A project to create a low-cost Zika virus sensor for the iPhone is being reworked to test for COVID-19, one which could allow people to perform daily tests for the virus without requiring invasive nasal swabs.
Current testing for COVID-19 typically relies on a medical professional swabbing at the back of a person's nasal cavity, a procedure that is uncomfortable and too invasive for its critics. In a University of Utah project, it is hoped that an alternative method will enable for quick and cheap testing, while also making it more comfortable.
Originally created to detect the Zika virus in 2016, the project led by Professor Massood Tabib-Azar aims to rework the sensor so that it could perform a similar detection of COVID-19, and potentially doing so within 60 seconds, reports Metro.
The project received a boost in early May, receiving a $200,000 National Science Foundation Rapid Response Research grant to further fund its progress.
"We started this project about 12 months ago," said the professor. "The main idea was to enable people to have their own personal sensor to detect Zika in places that they travel. The plan is to program it to identify COVID-19 instead."
A prototype device has been created, measuring an inch wide, one that connects to a host device over Bluetooth and drawing power from a smartphone's charging port. After opening a companion app, the sensor requires a particle of saliva to be deposited for a reading.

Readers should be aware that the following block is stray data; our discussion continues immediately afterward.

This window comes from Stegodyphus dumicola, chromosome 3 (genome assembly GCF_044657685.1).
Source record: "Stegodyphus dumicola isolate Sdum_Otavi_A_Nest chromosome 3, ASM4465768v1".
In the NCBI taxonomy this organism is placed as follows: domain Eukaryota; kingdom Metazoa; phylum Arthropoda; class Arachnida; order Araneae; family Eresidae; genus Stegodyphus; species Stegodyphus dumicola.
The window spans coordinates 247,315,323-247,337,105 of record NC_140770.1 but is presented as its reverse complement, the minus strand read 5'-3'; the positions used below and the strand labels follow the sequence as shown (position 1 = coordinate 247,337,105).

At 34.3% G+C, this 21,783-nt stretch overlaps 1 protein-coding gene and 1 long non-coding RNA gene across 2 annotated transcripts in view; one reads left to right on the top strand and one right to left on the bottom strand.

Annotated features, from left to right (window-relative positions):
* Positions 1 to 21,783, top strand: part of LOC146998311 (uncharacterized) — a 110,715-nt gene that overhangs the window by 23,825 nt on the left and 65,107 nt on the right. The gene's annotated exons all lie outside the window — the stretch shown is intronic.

DNA strands in the virus bind onto proteins on the sensor, in turn creating electrical resistance and triggered a positive result in the app. Once a test is completed, the sample can be destroyed using an electrical current, leaving it ready to be reused in another test.
Along with collecting airborne particles, the sensor also works to detect the virus on surfaces, via the use of a swab. Details of a positive result could feasibly be sent to an authority, such as the CDC, for tracking purposes.
The researchers claim that sensor will cost consumers about $55, and would be reusable without needing any consumables, limiting its long-term cost. By making it cheap, the sensor could feasibly make testing widespread, helping control and curtail the spread of the virus.
Currently the device is expected to enter a clinical trial in July, with a view to making it available to the public by August at the earliest.
The use of electronics to detect viruses is an area Apple has considered for a while, according to patents. Apple has patent applications relating to the use of sensors to detect poisonous gas and airborne chemicals, including one from 2019 using selectively adsorbent layers that allow specific compounds to pass through to electrodes, as well as heating elements to refresh the sensor over time.
Another application from 2016 proposed an environmental sensor in a speaker enclosure, with the nature of the speaker enabling for the drawing in, capture, and expulsion of air, water, and other materials for sampling. The included sensors could range from a volatile organic compound sensor and particulate sensor, to more traditional gas, moisture, and temperature sensors.
On May 14, Stanford University's Health Innovation Lab opened enrollment for a study that aims to see if wearable devices like the Apple Watch could be used to track and identify diseases like COVID-19.
A week earlier on May 7, Apple awarded $10 million from its Advanced Manufacturing Fund plus manufacturing machinery design assistance to COVID-19 test kit collection equipment manufacturer COPAN Diagnostics.